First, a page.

Monday, March 30, 2009



1. Old Man Luedecke - Salute to the Gold River
2. Mother Mother - Hayloft
3. Weezer - Pink Triangle
4. The Stolen Minks - I Hate You
5. Joel Plaskett - Through & Through & Through
6. The DoneFors - In A Cornfield
7. $100 - No Great Leap
8. CFCF - Colour Dreams
9. Constantines - Young Offenders
10. Eric's Trip - My Room
11. Joel Plaskett - Sailor's Eyes
12. Christopher Durning - Louie Knocking at the Gates
13. Old Man Luedecke - In the Beginning
14. Joel Plaskett - Deny, Deny, Deny
15. The Tom Fun Orchestra - Bottom of the River
16. Krista Muir - Leave Alight

sorry for the lack of bloggage, it's that time of year again and all my words are going towards essays. i'll be back in a week or two!

Monday, March 23, 2009



1. Henri Fabergé & the Adorables - The Goddamn Light
2. The Balconies - Rest Up
3. Sean Nicholas Savage - She's The Sun
4. Josh Reichmann Oracle Band - Trade Names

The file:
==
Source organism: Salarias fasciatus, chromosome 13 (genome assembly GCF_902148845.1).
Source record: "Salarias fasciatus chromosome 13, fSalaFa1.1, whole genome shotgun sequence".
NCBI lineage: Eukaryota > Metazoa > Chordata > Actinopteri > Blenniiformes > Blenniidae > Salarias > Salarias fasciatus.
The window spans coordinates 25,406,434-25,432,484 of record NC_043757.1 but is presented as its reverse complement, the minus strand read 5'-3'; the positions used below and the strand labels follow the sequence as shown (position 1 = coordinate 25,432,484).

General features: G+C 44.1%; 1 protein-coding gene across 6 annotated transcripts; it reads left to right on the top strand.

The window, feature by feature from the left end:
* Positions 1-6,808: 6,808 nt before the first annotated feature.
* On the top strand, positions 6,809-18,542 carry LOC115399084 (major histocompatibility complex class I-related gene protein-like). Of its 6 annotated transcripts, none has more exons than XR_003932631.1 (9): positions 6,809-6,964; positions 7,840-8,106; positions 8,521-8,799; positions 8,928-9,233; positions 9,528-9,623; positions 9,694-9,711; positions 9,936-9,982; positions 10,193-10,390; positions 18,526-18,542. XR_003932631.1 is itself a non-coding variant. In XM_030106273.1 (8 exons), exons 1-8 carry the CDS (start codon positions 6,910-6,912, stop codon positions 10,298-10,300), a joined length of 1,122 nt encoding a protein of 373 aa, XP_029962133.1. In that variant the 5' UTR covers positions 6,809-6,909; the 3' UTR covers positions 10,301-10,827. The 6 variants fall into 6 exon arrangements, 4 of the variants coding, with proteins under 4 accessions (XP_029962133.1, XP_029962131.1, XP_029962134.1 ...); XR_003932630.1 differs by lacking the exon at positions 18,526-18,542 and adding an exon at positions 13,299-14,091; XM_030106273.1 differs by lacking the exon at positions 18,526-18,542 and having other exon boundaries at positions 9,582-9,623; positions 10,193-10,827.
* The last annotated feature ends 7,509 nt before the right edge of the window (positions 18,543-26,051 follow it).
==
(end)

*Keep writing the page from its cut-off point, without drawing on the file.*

5. Smothered in Hugs - At The Coat Check
6. Krista Muir - Letters
7. Julie Doiron - Borrowed Minivans
8. Construction & Destruction - Ring Around The Moon
9. Shotgun Jimmie - Quicksand
10. The World Provider & Feist - Valentine
11. Los Campesinos! - We Are Beautiful, We Are Doomed
12. The Weakerthans - Tournament of Hearts
13. 1990s - I Don't Even Know What That Is
14. The Deep Dark Woods - Nancy
15. United Steel Workers of Montreal - Place St. Henri

this show was completely spur of the moment. i forgot my prepared CDs at home, and therefore had to run with what was available to me in the booth. thankfully, there was quite a bit, and i managed a pretty decent show, wouldn't you say?

Sunday, March 22, 2009

Concert Etiquette.

I'm doing this apart from the actual concert review because I don't want to taint it with this bad vibe, and have to get it out. The concert itself was one of the most beautiful things I've ever seen.

However, it made me think: there should be a mandatory high school class taught on concert etiquette. Where I was standing, fairly near the stage, there was one girl who was taking up the space of four people, all her swaying and moving around, and bumping into me incessantly even when those around her weren't moving the tiniest bit. On the other hand, and the other side of me, was the opposite: a man who would not budge, no matter what. I was trapped here, between this girl who took far too much room and bumped against me again and again and this fellow who felt it was his duty to stand completely still and not budge an inch. Ugh. Learn to be middle of the road, people.